The SBU lawsuit was settled the next year for $3.5 million, with $3.415 million from SBU, $10,000 from the professor and $75,000 from the MBC’s executive board. MBC leaders agreed to the settlement with the stipulation they did not admit to any liability. South expressed concerns that ascending liability cases “may rise to haunt all our institutions in the future.” That issue of ascending liability later played a key role in the move toward self-perpetuating boards.
Ascending liability means someone could sue the MBC in addition to one of the institutions — as occurred in the 1983 SBU case. Descending liability means someone could sue the institutions when also suing the MBC in an attempt to tap a larger pool of money for a legal judgment or settlement.
“The more control that it appears that the executive board exerts over the particular institution, the more possibility that there will be what’s called ‘ascending liability’ from the institution up to the executive board,” the MBC’s 1998 trustee training video explained. “So, this relationship is one that we want to be careful with because the more ties that we find between the two, the more possibility there is of the ascending liability being a significant problem. That’s something that’s obviously not desirable; we don’t want that to happen.”
Following the 20-0 vote by TBH trustees on Sept. 12, 2000, TBH leaders explained the move would protect Missouri Baptists from ascending liability litigation, particularly noting the rise in litigation against nursing homes. Attorney Dwight Cole, who advised the trustees before the vote, explained at the time that the election change “is the only legal way currently available” to prevent liability claims that could threaten the MBC or TBH. Then-TBH President Larry Johnson said shortly after the vote that the action “removed a legal bridge that invites litigation.”
Other institutions received similar legal advice from attorneys steeped in corporate law. When WBCC trustees voted to go self-perpetuating on July 30, 2001, and when MBF trustees voted to become self-perpetuating on Oct. 10, 2001, trustees for both institutions explained they acted as part of their fiduciary responsibility and over concerns about liability lawsuits. On Aug. 23, 2001, MBU trustees also became a self-perpetuating board. President Alton Lacey noted, “The only way to limit this ascending or descending liability is to make these changes in the trustee selection process.” MBU trustees also expressed concerns about interference in the trustee selection process due to the MBC’s use of unapproved rules in 2001 to disqualify some trustees, an issue that Word&Way trustees also noted as they voted on Oct. 19, 2001, to move to a self-perpetuating board to protect the ability of the publication to freely report news.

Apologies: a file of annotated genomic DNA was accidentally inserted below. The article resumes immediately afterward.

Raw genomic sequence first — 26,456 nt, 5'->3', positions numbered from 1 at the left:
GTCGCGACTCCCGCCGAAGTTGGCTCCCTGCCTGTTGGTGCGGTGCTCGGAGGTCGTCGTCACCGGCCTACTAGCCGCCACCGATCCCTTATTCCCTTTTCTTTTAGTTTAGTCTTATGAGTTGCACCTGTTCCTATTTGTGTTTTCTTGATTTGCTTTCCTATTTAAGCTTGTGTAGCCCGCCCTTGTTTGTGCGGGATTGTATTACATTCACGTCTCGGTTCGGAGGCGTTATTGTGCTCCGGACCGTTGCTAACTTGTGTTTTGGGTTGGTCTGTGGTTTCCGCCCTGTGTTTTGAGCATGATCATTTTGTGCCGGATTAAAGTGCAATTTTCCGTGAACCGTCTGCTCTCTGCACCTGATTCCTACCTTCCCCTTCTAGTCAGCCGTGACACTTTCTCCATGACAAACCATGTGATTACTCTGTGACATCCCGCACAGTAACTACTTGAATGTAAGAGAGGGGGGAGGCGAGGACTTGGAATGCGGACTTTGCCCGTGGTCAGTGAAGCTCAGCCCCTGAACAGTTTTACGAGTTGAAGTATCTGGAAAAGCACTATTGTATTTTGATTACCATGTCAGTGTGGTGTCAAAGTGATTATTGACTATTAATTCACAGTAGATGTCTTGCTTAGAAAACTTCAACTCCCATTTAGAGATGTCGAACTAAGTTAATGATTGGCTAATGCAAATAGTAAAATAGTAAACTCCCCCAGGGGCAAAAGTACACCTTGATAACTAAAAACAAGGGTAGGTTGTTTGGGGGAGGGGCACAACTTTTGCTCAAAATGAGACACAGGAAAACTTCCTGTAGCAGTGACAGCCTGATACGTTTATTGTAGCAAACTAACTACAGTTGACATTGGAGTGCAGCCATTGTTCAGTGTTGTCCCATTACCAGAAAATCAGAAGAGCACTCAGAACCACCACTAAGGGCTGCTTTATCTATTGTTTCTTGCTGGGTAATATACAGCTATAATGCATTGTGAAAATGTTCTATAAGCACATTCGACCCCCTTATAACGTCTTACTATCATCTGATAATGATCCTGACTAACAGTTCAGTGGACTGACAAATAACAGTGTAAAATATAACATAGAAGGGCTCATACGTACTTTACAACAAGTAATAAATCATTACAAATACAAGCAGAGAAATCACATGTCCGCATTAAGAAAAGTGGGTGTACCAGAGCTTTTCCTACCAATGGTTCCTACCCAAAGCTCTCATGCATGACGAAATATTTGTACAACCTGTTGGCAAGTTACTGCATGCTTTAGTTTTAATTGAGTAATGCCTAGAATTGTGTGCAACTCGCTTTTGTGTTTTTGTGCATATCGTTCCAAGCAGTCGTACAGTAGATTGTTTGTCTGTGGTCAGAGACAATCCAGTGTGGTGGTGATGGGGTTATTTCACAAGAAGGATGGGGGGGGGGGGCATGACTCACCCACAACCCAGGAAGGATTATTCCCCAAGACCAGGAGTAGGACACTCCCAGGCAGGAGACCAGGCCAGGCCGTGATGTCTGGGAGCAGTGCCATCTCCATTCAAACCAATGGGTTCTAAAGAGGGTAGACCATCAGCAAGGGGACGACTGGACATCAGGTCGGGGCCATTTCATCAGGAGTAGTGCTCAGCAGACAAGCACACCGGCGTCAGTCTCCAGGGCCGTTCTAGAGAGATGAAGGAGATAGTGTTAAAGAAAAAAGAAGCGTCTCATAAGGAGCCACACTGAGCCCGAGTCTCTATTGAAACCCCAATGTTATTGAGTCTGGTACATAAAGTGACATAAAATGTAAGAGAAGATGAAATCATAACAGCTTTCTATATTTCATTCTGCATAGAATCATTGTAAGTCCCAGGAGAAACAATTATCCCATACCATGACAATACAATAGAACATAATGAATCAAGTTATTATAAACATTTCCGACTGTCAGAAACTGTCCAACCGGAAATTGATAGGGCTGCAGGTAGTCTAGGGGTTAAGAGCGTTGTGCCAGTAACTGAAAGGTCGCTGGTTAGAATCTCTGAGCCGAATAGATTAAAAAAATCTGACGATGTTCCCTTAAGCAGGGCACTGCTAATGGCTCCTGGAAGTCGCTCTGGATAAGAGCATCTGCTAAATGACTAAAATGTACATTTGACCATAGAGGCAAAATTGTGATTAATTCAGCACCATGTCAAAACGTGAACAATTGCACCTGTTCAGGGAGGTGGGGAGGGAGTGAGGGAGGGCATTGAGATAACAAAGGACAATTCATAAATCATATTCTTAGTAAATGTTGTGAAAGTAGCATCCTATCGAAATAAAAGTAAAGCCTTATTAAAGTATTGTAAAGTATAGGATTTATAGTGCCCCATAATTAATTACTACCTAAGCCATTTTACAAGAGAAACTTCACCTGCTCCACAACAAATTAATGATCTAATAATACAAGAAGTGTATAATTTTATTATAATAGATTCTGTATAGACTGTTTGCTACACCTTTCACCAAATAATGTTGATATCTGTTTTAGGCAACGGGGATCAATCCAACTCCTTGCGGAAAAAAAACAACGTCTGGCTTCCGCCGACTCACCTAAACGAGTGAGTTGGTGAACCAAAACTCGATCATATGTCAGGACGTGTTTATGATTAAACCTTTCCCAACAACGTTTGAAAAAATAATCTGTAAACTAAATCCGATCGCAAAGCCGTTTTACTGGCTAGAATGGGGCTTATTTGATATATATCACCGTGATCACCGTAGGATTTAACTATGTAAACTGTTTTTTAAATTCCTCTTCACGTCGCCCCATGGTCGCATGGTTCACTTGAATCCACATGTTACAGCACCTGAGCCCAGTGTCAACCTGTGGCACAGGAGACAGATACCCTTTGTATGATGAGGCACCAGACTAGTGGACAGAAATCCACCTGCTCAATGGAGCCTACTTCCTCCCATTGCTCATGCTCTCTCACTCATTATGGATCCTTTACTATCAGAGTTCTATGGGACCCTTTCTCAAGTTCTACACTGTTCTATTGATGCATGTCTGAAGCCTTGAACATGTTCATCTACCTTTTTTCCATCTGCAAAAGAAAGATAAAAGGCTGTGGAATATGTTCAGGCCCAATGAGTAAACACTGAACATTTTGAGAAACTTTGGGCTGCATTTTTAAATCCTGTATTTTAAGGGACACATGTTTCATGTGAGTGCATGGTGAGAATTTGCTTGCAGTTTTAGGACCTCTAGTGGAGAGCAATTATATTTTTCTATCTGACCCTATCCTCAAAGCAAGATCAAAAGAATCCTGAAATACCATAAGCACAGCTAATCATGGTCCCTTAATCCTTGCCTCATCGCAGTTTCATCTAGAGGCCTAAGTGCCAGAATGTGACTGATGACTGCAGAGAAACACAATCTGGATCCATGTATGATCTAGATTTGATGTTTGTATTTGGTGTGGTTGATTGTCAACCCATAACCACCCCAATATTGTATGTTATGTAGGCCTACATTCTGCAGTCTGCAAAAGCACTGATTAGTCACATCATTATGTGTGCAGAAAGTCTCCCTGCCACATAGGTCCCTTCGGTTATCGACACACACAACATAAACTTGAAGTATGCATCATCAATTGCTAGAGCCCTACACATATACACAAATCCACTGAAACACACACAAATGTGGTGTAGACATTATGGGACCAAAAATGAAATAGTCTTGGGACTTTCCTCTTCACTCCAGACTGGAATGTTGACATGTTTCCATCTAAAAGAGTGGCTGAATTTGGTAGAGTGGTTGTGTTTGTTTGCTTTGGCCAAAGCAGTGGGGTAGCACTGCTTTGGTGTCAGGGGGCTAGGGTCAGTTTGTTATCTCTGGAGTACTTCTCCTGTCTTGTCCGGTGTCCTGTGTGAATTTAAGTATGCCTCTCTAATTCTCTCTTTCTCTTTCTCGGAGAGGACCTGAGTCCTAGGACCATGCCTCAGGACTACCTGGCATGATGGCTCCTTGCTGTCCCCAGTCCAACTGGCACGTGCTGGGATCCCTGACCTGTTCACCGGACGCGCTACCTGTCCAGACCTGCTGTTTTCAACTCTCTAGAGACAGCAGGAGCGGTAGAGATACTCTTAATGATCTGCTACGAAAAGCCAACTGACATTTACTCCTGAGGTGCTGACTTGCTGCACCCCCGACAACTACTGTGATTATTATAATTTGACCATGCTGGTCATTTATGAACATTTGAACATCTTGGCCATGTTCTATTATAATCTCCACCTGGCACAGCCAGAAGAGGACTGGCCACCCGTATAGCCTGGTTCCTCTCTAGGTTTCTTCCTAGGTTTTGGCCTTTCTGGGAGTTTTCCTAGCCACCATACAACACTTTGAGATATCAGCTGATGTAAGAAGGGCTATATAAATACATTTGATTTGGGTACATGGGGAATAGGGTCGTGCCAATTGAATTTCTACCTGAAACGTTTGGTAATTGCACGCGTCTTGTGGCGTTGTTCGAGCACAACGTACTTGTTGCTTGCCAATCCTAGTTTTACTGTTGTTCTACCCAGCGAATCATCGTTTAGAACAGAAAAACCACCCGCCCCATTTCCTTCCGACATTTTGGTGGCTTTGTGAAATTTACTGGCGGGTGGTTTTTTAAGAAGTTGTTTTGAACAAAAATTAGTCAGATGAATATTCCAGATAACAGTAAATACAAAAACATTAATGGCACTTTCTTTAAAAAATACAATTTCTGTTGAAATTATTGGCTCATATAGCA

Recent litigation involving other Baptist state conventions demonstrates the potential of liability claims. Already in 2017, individuals have sued two state conventions due to alleged child sex abuse at an affiliated institution. An alleged rape last summer at Falls Creek Baptist Conference Center in Davis, Okla., sparked a lawsuit in March against two Baptist churches and the Baptist General Convention of Oklahoma, which owns and operates Falls Creek (similar to WBCC’s relationship with the MBC prior to 2000). The suit, which seeks $75,000 in damages from each party, claims the organizations failed to ensure a background check that would have discovered an existing criminal record for the alleged rapist, who was arrested and charged shortly after the incident.
In April, the Southern Baptists of Texas Convention found itself sued over alleged neglect and physical and/or sexual abuse of seven children in foster care at the Texas Baptist Home for Children. The SBTC supports the TBHC as one of its “affiliated ministries,” which means the SBTC provides Cooperative Program funds to the TBHC and has trustee board representation (but does not choose a majority of TBHC’s trustees). Although this relationship is weaker than what the MBC previously had with the five institutions that shifted to self-perpetuating boards, it has still led to the lawsuit against SBTC. The suit seeks $1 million for each child for the abuse allegedly caused in 2013 by four foster-parent couples living in cottages on TBHC’s home campus.
The issue of ascending liability for the MBC remains untested since the 2000 and 2001 actions as none of the institutions that did not change have faced serious litigation that entangled the MBC.